Of course, the range of conduct defensible under section 43 since the 2004 judgment of the Supreme Court is much more curtailed than what was once allowed in the name of “reasonable correction.” However, the source of that principle goes back to the Roman Empire and 2,000 years ago when we could say that a man was the owner of his house, of his wife, of his children and had ultimate power to correct because education was done through correction. Fortunately, school teachers are no longer of that class of people, as my fearless leader knows.
However, as we consider section 43’s future, it is important, I believe, not to lose sight of the past. The raison d’être of section 43 is, and has always been, about one thing and one thing only: allowing the corporal punishment of children to correct them.
I would like to conclude by addressing the apprehension around the consequences that might flow from section 43’s repeal — namely, as Justice Arbour framed it in 2004 — and she was dissenting — the concern that:
Striking down s. 43 will not expose parents and persons standing in the place of parents to the blunt instrument of the criminal law for every minor instance of technical assault. . . .
Of course, she was making fun of the threat.
To borrow one example from debate, I think we can all agree, colleagues, that no parent should face criminal sanctions for forcing a reluctant child into a car seat. However, I would also hope we can all agree that no parent should enjoy permission to give their child a whack after getting them into the car seat.
Likewise, I think we can all agree that no teacher should face criminal sanctions for intervening to stop a fight or requiring a disruptive student to leave the classroom.
That happened to me in the past. I was asked to go into the corridor a few times. I am much better now.
However, I would also hope we can all agree that no teacher should enjoy permission to whip out the ruler — or worse — as was commonplace not so long ago.
I do remember the nuns using the ruler in the classroom. They asked you to come forward, to put your hand out and then they slapped it.
Interacting with children, whether as parents or teachers, engages a range of physical contact that falls far short of the conduct that comes to mind when we think of corporal punishment. That is undeniable. The question then becomes whether the criminal law and criminal process, as currently structured, could be used to charge these people who are just preventing something from happening.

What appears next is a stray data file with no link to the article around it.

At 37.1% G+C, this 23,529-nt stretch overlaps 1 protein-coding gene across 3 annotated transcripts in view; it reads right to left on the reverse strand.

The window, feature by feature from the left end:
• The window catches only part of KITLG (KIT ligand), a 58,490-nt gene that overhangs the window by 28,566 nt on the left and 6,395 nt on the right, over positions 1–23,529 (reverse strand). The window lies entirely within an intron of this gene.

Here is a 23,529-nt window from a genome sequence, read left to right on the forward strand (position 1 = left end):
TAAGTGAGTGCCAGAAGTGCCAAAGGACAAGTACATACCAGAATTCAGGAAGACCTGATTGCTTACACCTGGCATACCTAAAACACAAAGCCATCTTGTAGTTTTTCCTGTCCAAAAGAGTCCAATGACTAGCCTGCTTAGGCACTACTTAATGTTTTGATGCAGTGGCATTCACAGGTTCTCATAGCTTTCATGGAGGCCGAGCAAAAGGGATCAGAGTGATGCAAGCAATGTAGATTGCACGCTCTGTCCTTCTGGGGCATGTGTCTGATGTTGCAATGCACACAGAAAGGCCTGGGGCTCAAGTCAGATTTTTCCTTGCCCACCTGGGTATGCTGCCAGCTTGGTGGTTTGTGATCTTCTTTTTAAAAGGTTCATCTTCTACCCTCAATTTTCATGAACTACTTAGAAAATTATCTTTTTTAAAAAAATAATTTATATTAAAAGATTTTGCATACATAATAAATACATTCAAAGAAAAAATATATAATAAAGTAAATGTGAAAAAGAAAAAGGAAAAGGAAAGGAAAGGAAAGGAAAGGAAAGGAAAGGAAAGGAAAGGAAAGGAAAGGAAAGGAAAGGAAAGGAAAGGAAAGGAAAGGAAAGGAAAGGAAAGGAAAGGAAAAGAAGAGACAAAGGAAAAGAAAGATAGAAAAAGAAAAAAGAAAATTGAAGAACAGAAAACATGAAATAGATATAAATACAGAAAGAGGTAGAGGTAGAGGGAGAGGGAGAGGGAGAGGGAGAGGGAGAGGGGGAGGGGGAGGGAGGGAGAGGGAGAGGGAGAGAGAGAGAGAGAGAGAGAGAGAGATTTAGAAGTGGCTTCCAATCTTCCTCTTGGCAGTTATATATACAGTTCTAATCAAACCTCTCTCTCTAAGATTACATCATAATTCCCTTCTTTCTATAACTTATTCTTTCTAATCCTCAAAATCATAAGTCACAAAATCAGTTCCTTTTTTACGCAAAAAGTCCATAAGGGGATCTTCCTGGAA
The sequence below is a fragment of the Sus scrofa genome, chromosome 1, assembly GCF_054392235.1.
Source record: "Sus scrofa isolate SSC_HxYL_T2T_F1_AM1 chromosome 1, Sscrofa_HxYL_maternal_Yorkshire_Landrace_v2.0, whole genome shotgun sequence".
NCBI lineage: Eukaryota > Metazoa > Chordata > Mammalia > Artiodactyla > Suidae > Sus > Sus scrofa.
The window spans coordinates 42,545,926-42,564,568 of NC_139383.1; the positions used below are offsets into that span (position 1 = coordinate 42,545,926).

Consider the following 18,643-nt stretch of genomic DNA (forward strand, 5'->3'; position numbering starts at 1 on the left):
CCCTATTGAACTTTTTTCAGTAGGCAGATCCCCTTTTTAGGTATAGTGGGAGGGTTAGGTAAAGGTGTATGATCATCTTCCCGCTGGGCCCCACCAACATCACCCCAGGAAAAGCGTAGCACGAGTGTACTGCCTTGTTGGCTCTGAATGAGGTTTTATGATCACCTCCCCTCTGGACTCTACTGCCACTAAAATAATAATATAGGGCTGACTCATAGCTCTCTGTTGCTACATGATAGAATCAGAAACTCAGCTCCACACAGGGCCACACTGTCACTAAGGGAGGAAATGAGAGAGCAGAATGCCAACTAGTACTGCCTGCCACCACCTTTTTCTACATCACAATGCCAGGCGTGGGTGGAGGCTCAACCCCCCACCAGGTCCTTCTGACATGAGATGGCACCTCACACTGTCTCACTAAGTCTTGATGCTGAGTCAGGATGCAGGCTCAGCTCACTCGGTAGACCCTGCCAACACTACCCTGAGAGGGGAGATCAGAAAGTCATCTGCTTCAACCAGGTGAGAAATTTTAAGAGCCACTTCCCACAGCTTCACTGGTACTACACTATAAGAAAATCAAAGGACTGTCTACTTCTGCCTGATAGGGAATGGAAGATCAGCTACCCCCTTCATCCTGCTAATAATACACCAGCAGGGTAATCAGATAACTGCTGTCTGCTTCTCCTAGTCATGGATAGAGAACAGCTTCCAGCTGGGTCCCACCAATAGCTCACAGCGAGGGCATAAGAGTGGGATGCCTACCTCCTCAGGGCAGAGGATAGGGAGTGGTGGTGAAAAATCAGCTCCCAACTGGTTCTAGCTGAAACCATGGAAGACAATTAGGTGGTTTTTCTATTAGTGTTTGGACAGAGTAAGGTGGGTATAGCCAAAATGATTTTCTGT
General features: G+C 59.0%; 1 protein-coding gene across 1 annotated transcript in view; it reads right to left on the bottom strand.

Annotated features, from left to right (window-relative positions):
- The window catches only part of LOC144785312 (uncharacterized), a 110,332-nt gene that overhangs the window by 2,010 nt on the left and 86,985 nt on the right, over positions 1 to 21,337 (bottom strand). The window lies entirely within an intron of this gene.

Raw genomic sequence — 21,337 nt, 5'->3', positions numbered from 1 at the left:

A precise answer to this question is perhaps best left to the committee in its study. However, I would like to point out that the words of the Supreme Court, as well as the experience of other countries that have done away with provisions similar to section 43, have not shown that kind of odd consequence.
In 2004, when the Supreme Court majority upheld section 43’s constitutionality, three of the nine justices disagreed. Justice Arbour, in particular, took great effort to address the question of how parents and teachers would be protected despite the removal of section 43 considering the state of the law in Canada.
She concluded that “The common law defences of necessity and de minimis adequately protect parents and teachers from excusable and/or trivial conduct. . . .”
We would also be remiss to ignore the important — and effective — role of prosecutorial discretion in weeding out trivial and insignificant cases.
Likewise, section 34 of the Criminal Code contemplates the defence of oneself or others: You intervene to protect yourself or to protect somebody. That is a defence. In the case of a teacher who intervenes between fighting students, for instance, it is difficult to imagine what protection, if any, section 43 adds to the protection already available under section 34 of the Criminal Code.
In the international context, a recent experience in New Zealand, where they got rid of a similar provision, has shown that teachers have not been sued by the Crown for having separated children that were fighting. In fact, in 2007, New Zealand went further. It amended the Crimes Act to explicitly prohibit all corporal punishment of children, including in their home. That was targeted to parents.
Similarly, in 2000, the Supreme Court of Israel did away with the defence of reasonable correction, which, until then, found expression in the country’s common law source. They said that, as for “. . . insignificant cases that do not justify enforcement within the framework of the criminal law,” the court raised the mechanisms of prosecutorial discretion, and the principles of de minimis and necessity.
In conclusion, I think our Legal and Constitutional Affairs Committee could look carefully at the bill and dispel the concerns raised by some teachers’ associations, try to put everything in context and remind the public that section 43 can go away and a disaster will not occur afterwards.
Colleagues, I think it’s time to send Canadians the message that the power to impose physical correction is not the right way to educate children. That’s not the way we educate our children nowadays. Maybe the Romans thought that was the way to go, but I think we should depart from these old sources. Thank you very much. Meegwetch.